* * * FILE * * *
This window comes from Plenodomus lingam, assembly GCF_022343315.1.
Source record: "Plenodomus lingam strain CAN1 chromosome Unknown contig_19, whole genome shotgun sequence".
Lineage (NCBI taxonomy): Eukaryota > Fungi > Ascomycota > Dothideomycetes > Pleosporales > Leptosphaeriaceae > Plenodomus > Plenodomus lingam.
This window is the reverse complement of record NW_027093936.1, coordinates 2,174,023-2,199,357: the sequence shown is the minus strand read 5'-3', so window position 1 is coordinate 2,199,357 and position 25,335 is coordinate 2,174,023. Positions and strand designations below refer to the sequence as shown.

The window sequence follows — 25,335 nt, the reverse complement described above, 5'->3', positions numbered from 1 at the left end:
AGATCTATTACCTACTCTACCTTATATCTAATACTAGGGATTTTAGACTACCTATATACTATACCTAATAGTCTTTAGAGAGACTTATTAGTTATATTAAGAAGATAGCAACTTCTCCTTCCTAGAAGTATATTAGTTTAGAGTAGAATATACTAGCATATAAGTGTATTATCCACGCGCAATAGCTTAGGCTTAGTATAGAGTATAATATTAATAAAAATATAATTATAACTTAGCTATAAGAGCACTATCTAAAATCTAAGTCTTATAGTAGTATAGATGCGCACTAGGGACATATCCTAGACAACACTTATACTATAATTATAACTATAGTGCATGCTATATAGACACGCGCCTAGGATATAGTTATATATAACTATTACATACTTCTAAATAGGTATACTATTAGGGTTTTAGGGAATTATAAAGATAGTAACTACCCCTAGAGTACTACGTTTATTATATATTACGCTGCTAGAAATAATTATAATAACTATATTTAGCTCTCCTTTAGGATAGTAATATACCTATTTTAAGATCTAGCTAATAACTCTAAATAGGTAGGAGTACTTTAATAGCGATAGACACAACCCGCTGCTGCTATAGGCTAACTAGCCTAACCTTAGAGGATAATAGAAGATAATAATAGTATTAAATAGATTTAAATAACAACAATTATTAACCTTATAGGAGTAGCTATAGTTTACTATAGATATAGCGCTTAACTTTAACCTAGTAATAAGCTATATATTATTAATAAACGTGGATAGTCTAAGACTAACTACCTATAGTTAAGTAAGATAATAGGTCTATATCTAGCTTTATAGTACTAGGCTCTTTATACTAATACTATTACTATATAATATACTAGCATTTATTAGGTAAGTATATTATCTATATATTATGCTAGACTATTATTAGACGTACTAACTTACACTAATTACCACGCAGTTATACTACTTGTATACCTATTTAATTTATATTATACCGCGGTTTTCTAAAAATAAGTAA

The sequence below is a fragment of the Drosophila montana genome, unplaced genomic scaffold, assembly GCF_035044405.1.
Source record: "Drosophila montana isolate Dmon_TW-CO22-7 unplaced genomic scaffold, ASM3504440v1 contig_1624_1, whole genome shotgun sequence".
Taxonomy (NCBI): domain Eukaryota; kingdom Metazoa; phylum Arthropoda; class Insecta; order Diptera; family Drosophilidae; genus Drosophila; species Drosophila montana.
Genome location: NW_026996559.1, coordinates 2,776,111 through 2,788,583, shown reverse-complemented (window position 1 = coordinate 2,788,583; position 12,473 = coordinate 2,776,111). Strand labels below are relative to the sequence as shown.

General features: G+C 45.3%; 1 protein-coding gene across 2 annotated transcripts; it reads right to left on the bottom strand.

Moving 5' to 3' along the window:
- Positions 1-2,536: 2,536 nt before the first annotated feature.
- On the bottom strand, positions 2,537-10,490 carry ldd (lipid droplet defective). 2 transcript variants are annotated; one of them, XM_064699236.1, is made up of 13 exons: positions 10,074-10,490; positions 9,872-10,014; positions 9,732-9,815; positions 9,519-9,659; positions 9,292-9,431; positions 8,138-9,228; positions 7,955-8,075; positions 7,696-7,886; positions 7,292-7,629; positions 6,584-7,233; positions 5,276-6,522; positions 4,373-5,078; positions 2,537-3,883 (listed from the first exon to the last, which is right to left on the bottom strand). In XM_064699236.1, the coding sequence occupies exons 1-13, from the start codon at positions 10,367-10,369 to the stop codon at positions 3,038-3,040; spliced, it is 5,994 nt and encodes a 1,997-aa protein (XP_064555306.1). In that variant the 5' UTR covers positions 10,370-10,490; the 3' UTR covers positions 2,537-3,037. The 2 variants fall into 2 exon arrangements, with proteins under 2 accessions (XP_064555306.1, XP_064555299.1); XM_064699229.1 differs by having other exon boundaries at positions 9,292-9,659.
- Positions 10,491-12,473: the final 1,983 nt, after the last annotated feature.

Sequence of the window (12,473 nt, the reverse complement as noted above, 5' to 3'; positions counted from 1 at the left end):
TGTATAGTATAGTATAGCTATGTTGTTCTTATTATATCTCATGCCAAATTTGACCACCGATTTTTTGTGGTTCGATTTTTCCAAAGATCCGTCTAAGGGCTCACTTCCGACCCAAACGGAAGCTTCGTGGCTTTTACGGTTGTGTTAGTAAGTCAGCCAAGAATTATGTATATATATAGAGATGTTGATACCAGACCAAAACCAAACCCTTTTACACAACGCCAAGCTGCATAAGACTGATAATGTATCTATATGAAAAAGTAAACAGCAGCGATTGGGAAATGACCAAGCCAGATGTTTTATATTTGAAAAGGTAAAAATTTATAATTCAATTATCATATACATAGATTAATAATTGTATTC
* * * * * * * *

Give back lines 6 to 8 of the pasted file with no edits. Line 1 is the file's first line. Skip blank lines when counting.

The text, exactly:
AGATCTATTACCTACTCTACCTTATATCTAATACTAGGGATTTTAGACTACCTATATACTATACCTAATAGTCTTTAGAGAGACTTATTAGTTATATTAAGAAGATAGCAACTTCTCCTTCCTAGAAGTATATTAGTTTAGAGTAGAATATACTAGCATATAAGTGTATTATCCACGCGCAATAGCTTAGGCTTAGTATAGAGTATAATATTAATAAAAATATAATTATAACTTAGCTATAAGAGCACTATCTAAAATCTAAGTCTTATAGTAGTATAGATGCGCACTAGGGACATATCCTAGACAACACTTATACTATAATTATAACTATAGTGCATGCTATATAGACACGCGCCTAGGATATAGTTATATATAACTATTACATACTTCTAAATAGGTATACTATTAGGGTTTTAGGGAATTATAAAGATAGTAACTACCCCTAGAGTACTACGTTTATTATATATTACGCTGCTAGAAATAATTATAATAACTATATTTAGCTCTCCTTTAGGATAGTAATATACCTATTTTAAGATCTAGCTAATAACTCTAAATAGGTAGGAGTACTTTAATAGCGATAGACACAACCCGCTGCTGCTATAGGCTAACTAGCCTAACCTTAGAGGATAATAGAAGATAATAATAGTATTAAATAGATTTAAATAACAACAATTATTAACCTTATAGGAGTAGCTATAGTTTACTATAGATATAGCGCTTAACTTTAACCTAGTAATAAGCTATATATTATTAATAAACGTGGATAGTCTAAGACTAACTACCTATAGTTAAGTAAGATAATAGGTCTATATCTAGCTTTATAGTACTAGGCTCTTTATACTAATACTATTACTATATAATATACTAGCATTTATTAGGTAAGTATATTATCTATATATTATGCTAGACTATTATTAGACGTACTAACTTACACTAATTACCACGCAGTTATACTACTTGTATACCTATTTAATTTATATTATACCGCGGTTTTCTAAAAATAAGTAA

The sequence below is a fragment of the Drosophila montana genome, unplaced genomic scaffold, assembly GCF_035044405.1.
Source record: "Drosophila montana isolate Dmon_TW-CO22-7 unplaced genomic scaffold, ASM3504440v1 contig_1624_1, whole genome shotgun sequence".